However, increased heat meant consumers stayed in more for dinner (the highest spend occasion). Frequency of going out for dinner declined year-on-year (to September 2018), with 2% fewer dinners being eaten out per person, per month. The retail picture supports this, as Kantar Worldpanel reported that premium products in retail grew 3% over the summer. This suggests that consumers were staying in more but upgrading their products to still get a ‘going out feel’.

BBQ occasions grow in the heat

We saw 35% growth in BBQ’s (34 million more occasions) during the period of the heatwave. Unlike previous years, weekend BBQ’s made up 55% of BBQ occasions, overall. This may be a result of more consistent “guaranteed” hot weather, allowing consumers to plan social events ahead, rather than the temperamental weather usually experienced throughout UK summers.

Traditional BBQ favourites, such as sausages (+4.5%) and burgers (+2.3%), experienced some of the greatest growth from August 2017, featuring at more occasions than the previous year. In occasion terms, burgers (39%), chicken (33%) and sausages (30%) were the key proteins. Kantar also reports that the type of protein used depends on the size of the BBQ occasion, with burgers leading in larger occasions and chicken being used more for smaller occasions.

The chart shows that burgers, sausages, primary beef and primary pork all featured at a larger percentage of BBQ occasions in August 2018 when compared to August 2017. Chicken featured at the same amount of occasions and lamb featured at less occasions this year.

However, it is important to note that BBQ occasions make up only 0.4% of total meals consumed this summer and so have less impact on overall protein performance than expected.

Overall Protein: Red meat underperforms

During the summer overall, meals containing protein returned to growth, gaining 109 million more occasions, year-on-year (compared with decline the previous two years). However, the growth was fuelled predominantly by lighter proteins, such as fish and chicken and, to a lesser extent, pork. Lamb continued to underperform.

In sales terms, sausages, wet/smoked fish, fresh burgers and grills, and fresh chicken all did well, seeing a year-on-year growth from last summer. Sausages increased in value by 5.1% and in volume by 3.9%. Fresh chicken grew at a similar level, rising in value by 3.6% and volume by 6.5%, with a similar performance for fish. Fresh burgers and grills also grew by a much larger rate of 14.4% in value and 13.6% in volume.

However, gains for burgers were offset by losses from roasting, and casseroling cuts and fresh beef, lamb, pork and frozen poultry all had a less than sunny summer. Kantar Worldpanel report that fresh beef decreased by 5.2% in value and fresh pork by 3.8% in value. Fresh lamb took a greater hit, with 7% reduced value.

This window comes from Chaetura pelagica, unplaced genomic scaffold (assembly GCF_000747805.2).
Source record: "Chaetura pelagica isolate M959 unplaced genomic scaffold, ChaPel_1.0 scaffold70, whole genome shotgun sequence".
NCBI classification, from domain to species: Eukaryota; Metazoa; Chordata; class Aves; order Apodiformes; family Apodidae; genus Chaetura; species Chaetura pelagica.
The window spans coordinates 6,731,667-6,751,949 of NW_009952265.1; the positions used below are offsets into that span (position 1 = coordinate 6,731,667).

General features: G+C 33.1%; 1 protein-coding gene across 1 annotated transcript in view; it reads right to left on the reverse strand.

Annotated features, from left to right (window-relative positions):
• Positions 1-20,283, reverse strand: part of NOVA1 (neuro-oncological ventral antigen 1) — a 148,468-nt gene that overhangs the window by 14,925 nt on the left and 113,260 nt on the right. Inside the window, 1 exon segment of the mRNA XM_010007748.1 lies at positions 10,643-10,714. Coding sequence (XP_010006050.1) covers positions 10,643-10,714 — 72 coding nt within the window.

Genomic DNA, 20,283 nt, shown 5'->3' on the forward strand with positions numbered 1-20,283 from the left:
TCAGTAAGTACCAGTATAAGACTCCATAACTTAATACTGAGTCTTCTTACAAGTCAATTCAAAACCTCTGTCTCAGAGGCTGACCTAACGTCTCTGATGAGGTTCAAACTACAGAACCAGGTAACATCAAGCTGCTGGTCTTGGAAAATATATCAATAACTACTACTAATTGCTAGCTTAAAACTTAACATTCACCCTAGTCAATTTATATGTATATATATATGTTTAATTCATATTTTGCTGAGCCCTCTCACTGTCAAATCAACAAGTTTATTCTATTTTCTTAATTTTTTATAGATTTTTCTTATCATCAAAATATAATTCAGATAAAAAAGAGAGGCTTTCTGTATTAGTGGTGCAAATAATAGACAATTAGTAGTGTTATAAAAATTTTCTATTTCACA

Added value bucks the trend

There was an increase in raw added- value products this summer, such as marinades, minted or flavoured meat and poultry, with the 12 w/e 17 June 18 period being the second most significant period for raw added-value in the last five years. Shoppers spent 4.7% more on added-value meat and poultry products this spring/early summer compared with last year. This may be due to the added convenience raw added-value products have, needing less time to be spent in the kitchen.

Cold foods popular to beat the heat

Cold prepared foods featured at 188 million more occasions this summer, despite falling in previous years. The heat discouraged more involved cooking and instead highlighted the need for quick and easy food. This again ties in with the consumer trend this summer to spend less time preparing food, with average preparation time reducing to under 25 minutes. This was not a switch primarily to sandwiches, as these fell overall, but was more connected to foods such as salads and ‘nibbles’. An example of this can be seen in sausage rolls, which increased in popularity across all day-parts to become the No. 1 snack in sandwich retailers in Q2 2018, according to MCA.

Sliced cooked meats increased 3.1% in value and 1% in volume when comparing Jan-Sept this year with Jan-Sept 2015. Fewer planned meals, and more quick bites in the heat made sliced cooked meats an easy option for consumers.